Facebook has made its focus on producing stand-alone applications more than clear in recent weeks, but two of its pre-Facebook Creative Labs efforts, Poke and Camera, are now history, as the social network has removed them from the iTunes App Store.
Last November, Facebook revealed that more people share travel and vacations on the social network than anything else. Our money would have been on pictures of kids or food, and that’s pretty interesting in itself — it suggests that travel talk and pictures of famous landmarks don’t actually bother us that much. If they did, they’d be up there with baby photos and restaurant dinners and everything else we hate about our Facebook feed (like BitStrips and fake video links).
SocialSafe added Video on Instagram to the list of social media content that it allows users to back up, and backups of videos from the Facebook-owned photo-sharing network are saved along with comments, tags, and likes.
A hat tip to all of those who predicted that Facebook would introduce video sharing on Instagram at its press event at its headquarters in Menlo Park Thursday, as Co-Founder and CEO Mark Zuckerberg and Instagram Co-Founder and CEO Kevin Systrom took to the stage to debut Video on Instagram.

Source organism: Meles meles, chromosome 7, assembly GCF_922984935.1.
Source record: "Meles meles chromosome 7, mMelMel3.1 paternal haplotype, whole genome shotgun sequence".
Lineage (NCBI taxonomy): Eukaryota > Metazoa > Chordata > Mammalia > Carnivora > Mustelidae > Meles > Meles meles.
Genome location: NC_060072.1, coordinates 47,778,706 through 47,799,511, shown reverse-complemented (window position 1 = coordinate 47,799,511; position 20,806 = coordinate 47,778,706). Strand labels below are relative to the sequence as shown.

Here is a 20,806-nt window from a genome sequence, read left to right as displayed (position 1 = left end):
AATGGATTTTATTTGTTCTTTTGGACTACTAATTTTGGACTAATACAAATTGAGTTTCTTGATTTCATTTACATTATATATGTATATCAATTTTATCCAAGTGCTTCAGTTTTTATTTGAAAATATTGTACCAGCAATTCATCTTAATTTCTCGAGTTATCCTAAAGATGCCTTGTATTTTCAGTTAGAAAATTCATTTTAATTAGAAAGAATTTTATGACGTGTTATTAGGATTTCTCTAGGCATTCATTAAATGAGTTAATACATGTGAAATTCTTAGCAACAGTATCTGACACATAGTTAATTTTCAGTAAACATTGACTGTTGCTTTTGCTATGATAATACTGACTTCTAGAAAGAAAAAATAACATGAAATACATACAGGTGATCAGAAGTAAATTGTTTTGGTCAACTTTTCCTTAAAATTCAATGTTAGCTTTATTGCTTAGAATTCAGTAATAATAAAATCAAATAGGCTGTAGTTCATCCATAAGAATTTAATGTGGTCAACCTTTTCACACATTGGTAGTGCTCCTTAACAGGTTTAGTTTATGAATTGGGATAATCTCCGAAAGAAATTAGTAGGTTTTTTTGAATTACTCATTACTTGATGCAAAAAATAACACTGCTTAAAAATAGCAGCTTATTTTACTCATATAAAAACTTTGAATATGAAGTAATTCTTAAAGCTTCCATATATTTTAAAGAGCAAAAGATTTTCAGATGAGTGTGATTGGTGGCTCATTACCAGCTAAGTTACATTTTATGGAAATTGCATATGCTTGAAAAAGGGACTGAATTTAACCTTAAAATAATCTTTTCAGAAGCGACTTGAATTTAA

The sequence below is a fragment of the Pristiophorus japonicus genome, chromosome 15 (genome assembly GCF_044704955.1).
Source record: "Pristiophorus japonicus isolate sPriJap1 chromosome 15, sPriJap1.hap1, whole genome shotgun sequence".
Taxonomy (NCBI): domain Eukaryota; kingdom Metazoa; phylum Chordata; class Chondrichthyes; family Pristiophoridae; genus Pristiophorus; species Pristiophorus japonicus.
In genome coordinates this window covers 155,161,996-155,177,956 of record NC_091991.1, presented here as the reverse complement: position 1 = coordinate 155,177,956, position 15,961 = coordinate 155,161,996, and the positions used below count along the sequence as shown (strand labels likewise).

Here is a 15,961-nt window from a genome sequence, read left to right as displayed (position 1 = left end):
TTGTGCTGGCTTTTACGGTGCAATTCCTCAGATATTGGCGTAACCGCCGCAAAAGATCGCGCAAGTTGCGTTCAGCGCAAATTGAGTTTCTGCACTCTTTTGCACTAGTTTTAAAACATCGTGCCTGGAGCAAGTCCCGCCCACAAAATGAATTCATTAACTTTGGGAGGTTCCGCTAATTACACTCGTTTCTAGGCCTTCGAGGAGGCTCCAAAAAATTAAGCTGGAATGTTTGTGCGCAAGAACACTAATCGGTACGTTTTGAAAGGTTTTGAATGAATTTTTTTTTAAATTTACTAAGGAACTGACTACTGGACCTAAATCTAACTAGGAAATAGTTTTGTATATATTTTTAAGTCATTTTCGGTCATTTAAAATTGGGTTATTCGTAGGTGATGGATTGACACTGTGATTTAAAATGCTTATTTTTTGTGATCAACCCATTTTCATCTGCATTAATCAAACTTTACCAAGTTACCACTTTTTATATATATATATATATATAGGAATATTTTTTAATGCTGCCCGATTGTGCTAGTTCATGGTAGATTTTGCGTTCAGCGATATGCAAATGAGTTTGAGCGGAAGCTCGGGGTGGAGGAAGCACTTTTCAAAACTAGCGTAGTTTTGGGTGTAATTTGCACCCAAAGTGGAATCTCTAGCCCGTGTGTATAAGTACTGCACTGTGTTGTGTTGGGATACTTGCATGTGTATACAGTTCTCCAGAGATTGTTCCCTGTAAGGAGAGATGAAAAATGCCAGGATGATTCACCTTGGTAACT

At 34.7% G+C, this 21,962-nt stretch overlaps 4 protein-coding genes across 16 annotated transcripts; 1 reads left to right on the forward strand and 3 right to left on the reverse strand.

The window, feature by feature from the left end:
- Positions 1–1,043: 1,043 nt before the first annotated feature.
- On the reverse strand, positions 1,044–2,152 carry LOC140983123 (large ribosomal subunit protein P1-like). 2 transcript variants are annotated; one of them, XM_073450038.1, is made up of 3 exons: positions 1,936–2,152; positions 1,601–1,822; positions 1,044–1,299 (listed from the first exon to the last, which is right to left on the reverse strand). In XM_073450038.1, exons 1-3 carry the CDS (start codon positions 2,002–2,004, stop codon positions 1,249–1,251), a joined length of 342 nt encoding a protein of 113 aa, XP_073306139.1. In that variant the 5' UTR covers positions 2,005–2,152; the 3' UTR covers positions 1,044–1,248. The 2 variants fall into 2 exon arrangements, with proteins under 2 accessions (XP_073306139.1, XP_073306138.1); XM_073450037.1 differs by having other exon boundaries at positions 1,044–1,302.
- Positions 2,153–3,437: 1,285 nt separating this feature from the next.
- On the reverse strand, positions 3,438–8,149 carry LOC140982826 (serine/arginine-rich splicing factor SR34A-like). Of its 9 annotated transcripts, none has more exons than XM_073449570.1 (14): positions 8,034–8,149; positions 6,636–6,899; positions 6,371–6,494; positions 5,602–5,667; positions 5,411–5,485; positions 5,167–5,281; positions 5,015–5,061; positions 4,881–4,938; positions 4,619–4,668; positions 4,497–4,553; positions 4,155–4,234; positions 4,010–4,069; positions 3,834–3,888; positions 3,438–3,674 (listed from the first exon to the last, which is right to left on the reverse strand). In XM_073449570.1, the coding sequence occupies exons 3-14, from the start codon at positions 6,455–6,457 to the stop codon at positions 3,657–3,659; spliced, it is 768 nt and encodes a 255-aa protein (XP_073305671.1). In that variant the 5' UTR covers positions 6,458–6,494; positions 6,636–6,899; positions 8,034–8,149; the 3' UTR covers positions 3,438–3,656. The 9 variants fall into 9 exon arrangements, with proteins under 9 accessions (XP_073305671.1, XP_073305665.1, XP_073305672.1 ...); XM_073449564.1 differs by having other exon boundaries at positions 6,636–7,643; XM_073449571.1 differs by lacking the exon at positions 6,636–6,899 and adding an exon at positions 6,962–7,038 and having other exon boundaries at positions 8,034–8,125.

When Facebook released version 2.0 of its Pages Manager for iOS application earlier this month, it temporarily removed access to post insights such as clicks and people talking about this. Those features have been brought back in an update for the app released by the social network this week, sister blog Inside Facebook reported.
In January, Facebook prevented Twitter-owned video-sharing application Vine from accessing its find friends application-programming interface. Now, according to one report, the social network may be testing a video-sharing feature of its own.